Study – Contact Sports “Greatest Risk Factor for CTE Pathology”

Update December 2, 2015 – The full study can be found here – CTE in Amateur Athletes Study 

The Mayo Clinic has uploaded the following useful video summarizing this study –

 

_____________________________

Chronic Traumatic Encephalopathy (CTE), a brain disorder related to repetative traumatic brain injury is perhaps one of the most troubling risks associated with the world of contact sports.  As the medical industry better understands this progressive disease the link between prolonged exposure to sub concussive blows and the disease becomes ever clearer.  To this end a study was recently published in the journal Acta Neuropathologica showing just how strong the link is.

In the study, titled “Chronic traumatic encephalopathy pathology in a neurodegenerative disorders brain bank” the authors accessed a brain bank and processed samples for tau immunohistochemistry.  Medical records were cross referenced to determine if the samples came from individuals with a history of contact sports participation.  The study revealed as follows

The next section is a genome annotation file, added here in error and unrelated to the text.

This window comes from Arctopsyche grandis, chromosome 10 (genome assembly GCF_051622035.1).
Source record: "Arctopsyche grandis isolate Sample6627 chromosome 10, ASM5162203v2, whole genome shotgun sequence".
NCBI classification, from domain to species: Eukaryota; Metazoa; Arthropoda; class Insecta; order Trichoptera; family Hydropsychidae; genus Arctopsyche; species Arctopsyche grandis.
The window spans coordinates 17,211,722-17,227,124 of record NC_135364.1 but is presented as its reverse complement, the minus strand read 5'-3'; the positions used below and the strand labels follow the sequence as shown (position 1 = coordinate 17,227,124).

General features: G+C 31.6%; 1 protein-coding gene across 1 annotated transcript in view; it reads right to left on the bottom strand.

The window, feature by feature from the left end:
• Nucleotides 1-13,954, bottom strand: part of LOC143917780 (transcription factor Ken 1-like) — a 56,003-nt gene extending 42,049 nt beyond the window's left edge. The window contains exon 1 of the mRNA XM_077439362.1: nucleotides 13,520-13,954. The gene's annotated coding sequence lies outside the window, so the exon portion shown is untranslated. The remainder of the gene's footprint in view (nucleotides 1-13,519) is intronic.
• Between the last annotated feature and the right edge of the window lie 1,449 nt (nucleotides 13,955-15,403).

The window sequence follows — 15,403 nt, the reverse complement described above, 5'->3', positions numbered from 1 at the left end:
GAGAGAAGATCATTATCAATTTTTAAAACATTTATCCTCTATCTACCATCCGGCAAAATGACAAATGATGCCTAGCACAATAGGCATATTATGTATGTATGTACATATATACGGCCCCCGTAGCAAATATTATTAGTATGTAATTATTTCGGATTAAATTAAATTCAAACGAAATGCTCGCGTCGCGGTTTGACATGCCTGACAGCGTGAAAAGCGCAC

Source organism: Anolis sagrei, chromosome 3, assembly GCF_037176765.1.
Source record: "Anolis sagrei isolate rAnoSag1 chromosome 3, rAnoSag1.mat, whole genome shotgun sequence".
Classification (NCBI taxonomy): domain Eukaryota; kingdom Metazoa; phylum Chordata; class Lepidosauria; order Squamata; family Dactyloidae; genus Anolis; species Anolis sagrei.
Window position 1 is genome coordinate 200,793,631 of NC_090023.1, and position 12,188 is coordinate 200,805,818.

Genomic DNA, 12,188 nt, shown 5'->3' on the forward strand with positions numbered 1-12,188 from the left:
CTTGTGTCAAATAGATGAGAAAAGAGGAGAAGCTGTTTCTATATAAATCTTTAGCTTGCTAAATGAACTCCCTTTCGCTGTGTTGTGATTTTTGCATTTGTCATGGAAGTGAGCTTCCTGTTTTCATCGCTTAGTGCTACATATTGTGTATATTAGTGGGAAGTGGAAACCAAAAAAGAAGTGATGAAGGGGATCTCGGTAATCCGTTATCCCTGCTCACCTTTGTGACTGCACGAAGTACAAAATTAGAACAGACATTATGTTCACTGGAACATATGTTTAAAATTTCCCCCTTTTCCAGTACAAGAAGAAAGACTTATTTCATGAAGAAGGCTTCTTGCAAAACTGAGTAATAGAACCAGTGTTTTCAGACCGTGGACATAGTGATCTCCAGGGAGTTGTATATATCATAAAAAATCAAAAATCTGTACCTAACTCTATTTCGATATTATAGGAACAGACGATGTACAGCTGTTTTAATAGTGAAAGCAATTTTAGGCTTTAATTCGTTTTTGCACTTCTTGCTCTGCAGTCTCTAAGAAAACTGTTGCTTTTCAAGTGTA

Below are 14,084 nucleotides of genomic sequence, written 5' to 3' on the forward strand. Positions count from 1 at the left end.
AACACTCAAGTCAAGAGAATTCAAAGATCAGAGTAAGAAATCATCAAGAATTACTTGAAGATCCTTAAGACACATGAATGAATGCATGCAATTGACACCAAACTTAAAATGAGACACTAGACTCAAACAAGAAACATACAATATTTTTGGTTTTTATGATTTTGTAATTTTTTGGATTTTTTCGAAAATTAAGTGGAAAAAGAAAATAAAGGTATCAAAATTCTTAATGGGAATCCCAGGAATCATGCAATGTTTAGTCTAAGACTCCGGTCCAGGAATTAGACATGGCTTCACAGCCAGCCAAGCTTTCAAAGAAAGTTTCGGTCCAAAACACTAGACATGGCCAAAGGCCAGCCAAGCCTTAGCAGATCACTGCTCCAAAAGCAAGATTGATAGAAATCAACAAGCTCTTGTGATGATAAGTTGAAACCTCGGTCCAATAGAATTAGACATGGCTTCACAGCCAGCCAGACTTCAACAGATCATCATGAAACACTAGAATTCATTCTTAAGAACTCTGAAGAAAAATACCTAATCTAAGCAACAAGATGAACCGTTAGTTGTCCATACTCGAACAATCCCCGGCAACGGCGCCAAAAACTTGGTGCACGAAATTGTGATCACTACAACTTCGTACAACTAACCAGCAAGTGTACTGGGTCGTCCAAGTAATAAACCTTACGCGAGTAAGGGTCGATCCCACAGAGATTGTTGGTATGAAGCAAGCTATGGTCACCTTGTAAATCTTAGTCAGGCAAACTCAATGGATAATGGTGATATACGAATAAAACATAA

• 21 of 66 former athletes had cortical tau pathology consistent with CTE
  • CTE pathology was not detected in 198 individuals without exposure to contact sports, including 33 individuals with documented single-incident TBI sustained from falls, motor vehicle accidents, domestic violence, or assaults
  • CTE pathology was only detected in individuals with documented participation in contact sports

The authors conclude that “exposure to contact sports was the greatest risk factor for CTE pathology”.

The study’s abstract can be found here .

Advertisements

One thought on “Study – Contact Sports “Greatest Risk Factor for CTE Pathology”

Leave a Reply

Fill in your details below or click an icon to log in:

WordPress.com Logo

You are commenting using your WordPress.com account. Log Out / Change )

Twitter picture

You are commenting using your Twitter account. Log Out / Change )

Facebook photo

You are commenting using your Facebook account. Log Out / Change )

Google+ photo

You are commenting using your Google+ account. Log Out / Change )

Connecting to %s